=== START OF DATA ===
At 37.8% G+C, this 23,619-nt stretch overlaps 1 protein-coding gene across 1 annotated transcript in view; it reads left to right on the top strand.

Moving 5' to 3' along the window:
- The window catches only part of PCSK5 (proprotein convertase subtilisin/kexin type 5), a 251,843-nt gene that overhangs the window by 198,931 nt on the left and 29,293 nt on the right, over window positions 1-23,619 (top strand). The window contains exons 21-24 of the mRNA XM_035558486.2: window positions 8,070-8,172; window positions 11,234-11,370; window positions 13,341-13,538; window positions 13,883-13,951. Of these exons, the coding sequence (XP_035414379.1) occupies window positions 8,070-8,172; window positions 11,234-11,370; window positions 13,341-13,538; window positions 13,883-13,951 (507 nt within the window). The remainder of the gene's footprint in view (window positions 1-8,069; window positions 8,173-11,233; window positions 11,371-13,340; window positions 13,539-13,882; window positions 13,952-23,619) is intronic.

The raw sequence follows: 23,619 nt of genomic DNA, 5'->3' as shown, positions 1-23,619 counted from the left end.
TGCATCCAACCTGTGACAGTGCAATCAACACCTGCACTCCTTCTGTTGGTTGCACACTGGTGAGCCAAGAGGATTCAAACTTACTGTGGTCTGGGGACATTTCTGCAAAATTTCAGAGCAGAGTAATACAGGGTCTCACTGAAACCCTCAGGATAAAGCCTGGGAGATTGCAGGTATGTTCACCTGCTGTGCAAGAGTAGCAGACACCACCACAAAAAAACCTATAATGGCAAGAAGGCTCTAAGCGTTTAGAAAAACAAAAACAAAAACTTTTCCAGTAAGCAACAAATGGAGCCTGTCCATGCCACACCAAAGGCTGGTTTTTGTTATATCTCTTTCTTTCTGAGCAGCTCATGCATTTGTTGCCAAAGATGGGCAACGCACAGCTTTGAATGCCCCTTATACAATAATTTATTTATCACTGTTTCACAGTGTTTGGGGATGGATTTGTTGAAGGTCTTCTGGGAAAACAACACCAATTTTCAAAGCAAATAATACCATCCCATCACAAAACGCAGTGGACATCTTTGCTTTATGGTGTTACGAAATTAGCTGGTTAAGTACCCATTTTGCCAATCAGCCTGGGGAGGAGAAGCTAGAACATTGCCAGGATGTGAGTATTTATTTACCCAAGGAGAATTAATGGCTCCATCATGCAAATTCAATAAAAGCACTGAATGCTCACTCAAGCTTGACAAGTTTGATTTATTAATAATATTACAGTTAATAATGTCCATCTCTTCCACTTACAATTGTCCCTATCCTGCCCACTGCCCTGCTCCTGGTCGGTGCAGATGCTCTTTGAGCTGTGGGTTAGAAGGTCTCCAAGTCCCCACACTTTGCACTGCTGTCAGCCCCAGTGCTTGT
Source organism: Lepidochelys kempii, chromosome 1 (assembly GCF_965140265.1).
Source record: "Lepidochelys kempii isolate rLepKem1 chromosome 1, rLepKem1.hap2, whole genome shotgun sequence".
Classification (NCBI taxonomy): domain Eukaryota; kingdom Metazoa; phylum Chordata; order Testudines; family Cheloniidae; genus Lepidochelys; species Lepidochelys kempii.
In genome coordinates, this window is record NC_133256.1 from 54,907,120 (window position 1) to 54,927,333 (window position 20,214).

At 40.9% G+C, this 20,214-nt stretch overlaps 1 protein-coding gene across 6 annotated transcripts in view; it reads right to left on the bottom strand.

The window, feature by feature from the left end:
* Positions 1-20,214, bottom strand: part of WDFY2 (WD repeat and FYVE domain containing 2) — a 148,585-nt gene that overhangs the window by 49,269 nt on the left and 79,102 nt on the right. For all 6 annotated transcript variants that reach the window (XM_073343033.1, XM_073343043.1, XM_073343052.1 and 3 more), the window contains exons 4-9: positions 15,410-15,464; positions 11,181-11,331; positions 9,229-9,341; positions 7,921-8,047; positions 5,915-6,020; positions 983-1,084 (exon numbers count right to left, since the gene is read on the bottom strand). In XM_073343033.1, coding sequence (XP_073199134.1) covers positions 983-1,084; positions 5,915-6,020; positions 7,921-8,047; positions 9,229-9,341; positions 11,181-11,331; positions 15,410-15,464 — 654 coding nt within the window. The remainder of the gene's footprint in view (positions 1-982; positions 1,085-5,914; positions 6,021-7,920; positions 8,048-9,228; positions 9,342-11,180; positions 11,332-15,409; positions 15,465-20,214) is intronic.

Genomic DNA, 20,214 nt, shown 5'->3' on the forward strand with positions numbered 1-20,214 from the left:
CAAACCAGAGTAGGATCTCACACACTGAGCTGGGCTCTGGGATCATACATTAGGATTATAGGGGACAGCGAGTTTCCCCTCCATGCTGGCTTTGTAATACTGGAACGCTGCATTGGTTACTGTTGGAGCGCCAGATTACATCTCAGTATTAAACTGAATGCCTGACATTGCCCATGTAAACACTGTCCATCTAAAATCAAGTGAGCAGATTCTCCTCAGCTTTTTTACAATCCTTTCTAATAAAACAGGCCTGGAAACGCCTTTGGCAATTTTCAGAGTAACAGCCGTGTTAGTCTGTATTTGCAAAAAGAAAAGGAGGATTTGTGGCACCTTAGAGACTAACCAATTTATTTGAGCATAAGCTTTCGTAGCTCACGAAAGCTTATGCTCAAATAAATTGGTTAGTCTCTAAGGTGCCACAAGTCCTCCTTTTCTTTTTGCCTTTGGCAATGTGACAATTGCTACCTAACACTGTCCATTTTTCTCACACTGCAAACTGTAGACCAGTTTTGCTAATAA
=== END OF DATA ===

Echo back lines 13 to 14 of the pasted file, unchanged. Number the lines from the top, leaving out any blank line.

Genomic DNA, 20,214 nt, shown 5'->3' on the forward strand with positions numbered 1-20,214 from the left:
CAAACCAGAGTAGGATCTCACACACTGAGCTGGGCTCTGGGATCATACATTAGGATTATAGGGGACAGCGAGTTTCCCCTCCATGCTGGCTTTGTAATACTGGAACGCTGCATTGGTTACTGTTGGAGCGCCAGATTACATCTCAGTATTAAACTGAATGCCTGACATTGCCCATGTAAACACTGTCCATCTAAAATCAAGTGAGCAGATTCTCCTCAGCTTTTTTACAATCCTTTCTAATAAAACAGGCCTGGAAACGCCTTTGGCAATTTTCAGAGTAACAGCCGTGTTAGTCTGTATTTGCAAAAAGAAAAGGAGGATTTGTGGCACCTTAGAGACTAACCAATTTATTTGAGCATAAGCTTTCGTAGCTCACGAAAGCTTATGCTCAAATAAATTGGTTAGTCTCTAAGGTGCCACAAGTCCTCCTTTTCTTTTTGCCTTTGGCAATGTGACAATTGCTACCTAACACTGTCCATTTTTCTCACACTGCAAACTGTAGACCAGTTTTGCTAATAA